Greece

There are several potential sources of financial shock to markets this year but for the financial markets an exit from the Eurozone by Greece, while potentially serious, seems to have slipped from the headlines as being very unlikely of late.

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Earlier this year, the press was awash with dramatic headlines on the probability that Greece’s new leftist government, led by the Syriza party, would lead the country out of the euro in protest at the punitive terms placed on the people in return for Europe’s continued support.

Kicking the Greek Debt Problem Down The Road

The domino effect of other ClubMed countries voting in equally anti-austerity parties was raised as the nuclear result of a Greek exit. But the rounds of meetings between Greece and the Troika got so tedious and the progress so glacial that the markets began to lose interest as the problem of how Greece was to repay its debts seemed to be kicked down the road. First by weeks, then by months.

But it would be a mistake to think that the problem has gone away. Central to Greece meeting its terms is the ability of the state to raise sufficient taxes to meet debt repayments when they come due.

The country’s debt pile has risen form 154% of GDP in 2012 to 177% in 2014, that’s a staggering €317 billion (or $336 billion). Syriza’s problem could be said to be of Syriza’s making. The party came into power on a wave of public support and optimism based, in large part, on what they promised in the election campaign, backed by the threat that if the EU didn’t agree Greece would leave the euro.

Campaigning Vs. Governing

Once in office, though, they immediately reversed certain austerity steps but, more significantly, both business and the population positioned themselves for what they expected to happen next. Companies and individuals sent funds overseas in expectation that Greece may leave the euro and any funds held in Greek banks would be converted into Drachma (or whatever would replace the euro) at a much lower rate.

As a result of the cash outflow, the country’s banks are being kept alive through emergency funds (ELA) from the European Central Bank. The ECB has been forced to hike the limits on this cash on a weekly basis as capital has fled the country, a London Telegraph article reports. A further €800 million was drip-fed to banks on Tuesday to keep them solvent. What’s worse is that everyone stopped paying taxes as the money fled Greece.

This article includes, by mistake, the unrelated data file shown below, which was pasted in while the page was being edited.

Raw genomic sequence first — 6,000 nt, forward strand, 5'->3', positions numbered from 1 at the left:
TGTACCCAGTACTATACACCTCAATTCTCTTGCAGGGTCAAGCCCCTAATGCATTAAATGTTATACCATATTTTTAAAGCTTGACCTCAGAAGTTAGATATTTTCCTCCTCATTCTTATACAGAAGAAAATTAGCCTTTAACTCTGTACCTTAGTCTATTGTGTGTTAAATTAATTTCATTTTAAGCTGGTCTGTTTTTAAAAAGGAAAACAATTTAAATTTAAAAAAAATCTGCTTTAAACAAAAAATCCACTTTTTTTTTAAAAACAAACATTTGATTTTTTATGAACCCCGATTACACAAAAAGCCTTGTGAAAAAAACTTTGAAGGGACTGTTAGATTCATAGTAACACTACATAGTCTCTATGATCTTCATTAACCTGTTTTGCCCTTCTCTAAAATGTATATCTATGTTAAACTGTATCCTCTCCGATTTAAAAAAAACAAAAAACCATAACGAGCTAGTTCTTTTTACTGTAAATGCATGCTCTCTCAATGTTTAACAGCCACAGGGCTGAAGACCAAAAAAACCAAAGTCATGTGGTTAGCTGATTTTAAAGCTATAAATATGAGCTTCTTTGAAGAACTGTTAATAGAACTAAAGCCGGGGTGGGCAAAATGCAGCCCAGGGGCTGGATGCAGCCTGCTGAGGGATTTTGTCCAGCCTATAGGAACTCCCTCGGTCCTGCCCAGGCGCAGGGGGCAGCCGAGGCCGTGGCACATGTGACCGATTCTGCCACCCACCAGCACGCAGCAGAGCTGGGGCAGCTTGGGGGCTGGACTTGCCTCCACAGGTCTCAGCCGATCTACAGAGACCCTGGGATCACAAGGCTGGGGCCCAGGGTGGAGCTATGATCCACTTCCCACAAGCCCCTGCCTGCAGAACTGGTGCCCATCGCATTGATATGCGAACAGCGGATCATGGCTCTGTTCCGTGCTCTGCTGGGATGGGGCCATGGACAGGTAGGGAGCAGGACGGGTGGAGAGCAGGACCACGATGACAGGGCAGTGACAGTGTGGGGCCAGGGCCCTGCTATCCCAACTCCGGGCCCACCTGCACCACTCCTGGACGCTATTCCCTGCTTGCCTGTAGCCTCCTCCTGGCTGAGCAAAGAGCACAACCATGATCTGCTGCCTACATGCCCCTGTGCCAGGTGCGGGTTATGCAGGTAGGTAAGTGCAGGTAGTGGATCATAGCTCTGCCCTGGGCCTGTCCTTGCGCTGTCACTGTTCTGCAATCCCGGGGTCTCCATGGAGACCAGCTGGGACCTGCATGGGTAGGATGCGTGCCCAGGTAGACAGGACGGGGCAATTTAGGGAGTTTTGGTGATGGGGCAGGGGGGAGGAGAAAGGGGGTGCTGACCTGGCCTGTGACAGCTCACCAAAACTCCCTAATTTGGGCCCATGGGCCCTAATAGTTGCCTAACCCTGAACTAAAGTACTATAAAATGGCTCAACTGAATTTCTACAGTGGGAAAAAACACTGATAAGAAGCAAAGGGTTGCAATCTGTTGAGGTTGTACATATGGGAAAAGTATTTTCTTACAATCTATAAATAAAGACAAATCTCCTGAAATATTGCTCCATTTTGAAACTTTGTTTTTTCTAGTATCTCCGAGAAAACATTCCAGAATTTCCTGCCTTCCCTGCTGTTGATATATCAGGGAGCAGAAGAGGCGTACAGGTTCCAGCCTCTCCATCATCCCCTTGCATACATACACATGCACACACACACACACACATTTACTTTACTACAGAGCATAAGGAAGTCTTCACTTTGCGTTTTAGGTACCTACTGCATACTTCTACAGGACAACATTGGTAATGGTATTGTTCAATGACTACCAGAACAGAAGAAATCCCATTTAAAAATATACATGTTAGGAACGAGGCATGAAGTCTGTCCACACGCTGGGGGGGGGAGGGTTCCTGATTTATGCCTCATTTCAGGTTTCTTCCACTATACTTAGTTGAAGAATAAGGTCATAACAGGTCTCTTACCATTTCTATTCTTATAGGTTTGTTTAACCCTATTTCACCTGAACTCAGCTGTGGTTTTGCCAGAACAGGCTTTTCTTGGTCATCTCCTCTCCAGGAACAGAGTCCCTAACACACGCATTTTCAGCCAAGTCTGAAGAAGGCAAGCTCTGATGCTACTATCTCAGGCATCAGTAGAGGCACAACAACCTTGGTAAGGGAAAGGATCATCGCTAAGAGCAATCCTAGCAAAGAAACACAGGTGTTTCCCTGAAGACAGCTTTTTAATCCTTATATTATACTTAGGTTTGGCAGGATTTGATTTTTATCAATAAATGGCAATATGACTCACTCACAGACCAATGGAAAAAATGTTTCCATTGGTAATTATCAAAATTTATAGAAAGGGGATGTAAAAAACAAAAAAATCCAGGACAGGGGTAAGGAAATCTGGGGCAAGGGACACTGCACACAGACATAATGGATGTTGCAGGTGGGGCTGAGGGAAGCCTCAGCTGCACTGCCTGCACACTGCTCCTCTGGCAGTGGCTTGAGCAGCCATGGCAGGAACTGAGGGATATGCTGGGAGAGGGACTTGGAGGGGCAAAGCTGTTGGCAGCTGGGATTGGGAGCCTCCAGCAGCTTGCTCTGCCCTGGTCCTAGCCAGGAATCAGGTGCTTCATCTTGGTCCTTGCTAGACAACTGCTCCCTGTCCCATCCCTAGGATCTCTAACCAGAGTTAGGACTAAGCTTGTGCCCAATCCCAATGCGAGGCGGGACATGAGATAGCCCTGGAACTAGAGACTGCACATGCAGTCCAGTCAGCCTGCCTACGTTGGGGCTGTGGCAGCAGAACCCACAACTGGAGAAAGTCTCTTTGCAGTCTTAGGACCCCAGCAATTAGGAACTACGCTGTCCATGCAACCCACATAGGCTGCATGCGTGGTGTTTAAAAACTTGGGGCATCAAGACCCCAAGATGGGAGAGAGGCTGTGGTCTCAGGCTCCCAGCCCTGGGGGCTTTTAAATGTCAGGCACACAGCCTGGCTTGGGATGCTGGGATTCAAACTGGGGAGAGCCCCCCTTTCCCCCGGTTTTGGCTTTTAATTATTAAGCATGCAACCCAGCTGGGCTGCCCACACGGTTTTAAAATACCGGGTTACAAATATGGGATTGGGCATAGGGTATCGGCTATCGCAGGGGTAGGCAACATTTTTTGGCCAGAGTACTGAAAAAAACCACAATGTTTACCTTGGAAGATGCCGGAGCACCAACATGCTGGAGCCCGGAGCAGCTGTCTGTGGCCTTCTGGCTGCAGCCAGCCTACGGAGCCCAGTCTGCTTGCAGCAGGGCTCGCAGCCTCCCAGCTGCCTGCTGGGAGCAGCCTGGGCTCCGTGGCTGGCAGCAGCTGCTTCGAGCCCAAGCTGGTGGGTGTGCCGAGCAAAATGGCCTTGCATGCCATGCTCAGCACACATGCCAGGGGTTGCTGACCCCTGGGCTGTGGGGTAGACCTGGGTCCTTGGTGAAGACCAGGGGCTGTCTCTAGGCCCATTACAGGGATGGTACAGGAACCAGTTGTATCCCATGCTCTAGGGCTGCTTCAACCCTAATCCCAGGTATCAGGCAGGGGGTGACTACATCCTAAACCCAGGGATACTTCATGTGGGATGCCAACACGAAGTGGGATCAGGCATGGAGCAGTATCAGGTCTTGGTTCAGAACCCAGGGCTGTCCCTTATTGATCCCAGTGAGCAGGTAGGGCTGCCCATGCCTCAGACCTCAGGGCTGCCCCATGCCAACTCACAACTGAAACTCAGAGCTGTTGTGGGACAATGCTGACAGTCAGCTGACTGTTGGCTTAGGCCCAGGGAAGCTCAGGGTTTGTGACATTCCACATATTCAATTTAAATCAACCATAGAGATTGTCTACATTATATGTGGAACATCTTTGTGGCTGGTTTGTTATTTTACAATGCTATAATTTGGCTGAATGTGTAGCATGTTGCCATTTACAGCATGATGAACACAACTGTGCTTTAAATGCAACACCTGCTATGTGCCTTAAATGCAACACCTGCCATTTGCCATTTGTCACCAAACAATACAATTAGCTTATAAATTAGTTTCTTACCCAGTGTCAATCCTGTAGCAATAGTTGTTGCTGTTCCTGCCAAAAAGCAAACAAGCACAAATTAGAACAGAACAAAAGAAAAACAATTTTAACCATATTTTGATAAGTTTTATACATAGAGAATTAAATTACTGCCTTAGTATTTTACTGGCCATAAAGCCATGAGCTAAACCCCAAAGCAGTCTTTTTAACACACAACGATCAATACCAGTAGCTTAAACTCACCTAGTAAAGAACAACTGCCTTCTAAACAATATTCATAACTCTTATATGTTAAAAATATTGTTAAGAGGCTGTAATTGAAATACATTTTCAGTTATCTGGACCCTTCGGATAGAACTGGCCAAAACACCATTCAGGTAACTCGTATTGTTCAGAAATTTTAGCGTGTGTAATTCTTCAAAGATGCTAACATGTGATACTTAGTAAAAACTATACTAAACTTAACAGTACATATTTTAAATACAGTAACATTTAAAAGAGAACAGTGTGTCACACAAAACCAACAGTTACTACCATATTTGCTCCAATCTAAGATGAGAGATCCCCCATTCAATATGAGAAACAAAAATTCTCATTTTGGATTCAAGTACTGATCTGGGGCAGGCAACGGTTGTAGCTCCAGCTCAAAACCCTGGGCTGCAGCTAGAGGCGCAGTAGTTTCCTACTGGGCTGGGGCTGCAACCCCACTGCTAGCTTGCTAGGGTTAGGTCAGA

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We have briefly covered Greece’s decision to vote in the far left “anti-austerity” Syriza party in posts this week, mentioning the short-term impact it has had on copper and gold prices.

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In truth, though, the outcome of the election had been largely priced into both commodity prices and foreign exchange rates, so although the euro weakened on the news it has not crashed. Switzerland’s removal of the Franc’s peg to the euro had more impact and the European Central Bank’s annnouncement of a quantitative easing program was equally disruptive. But Syriza’s election and formation of the government with the help of the far-right Independent Greeks party will certainly start a period of considerable volatility in European markets as negotiations are conducted in the glare of publicity, and no doubt behind closed doors, about Greece’s future in the European single currency.

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Any failure to meet austerity commitments to the European Central Bank, International Monetary Fund and European Commission next month by Greece will see the next tranche of loans not being paid by the troika of at the end of February. As liquidity from the ECB to Greece’s banks dries up, a banking crisis will ensue.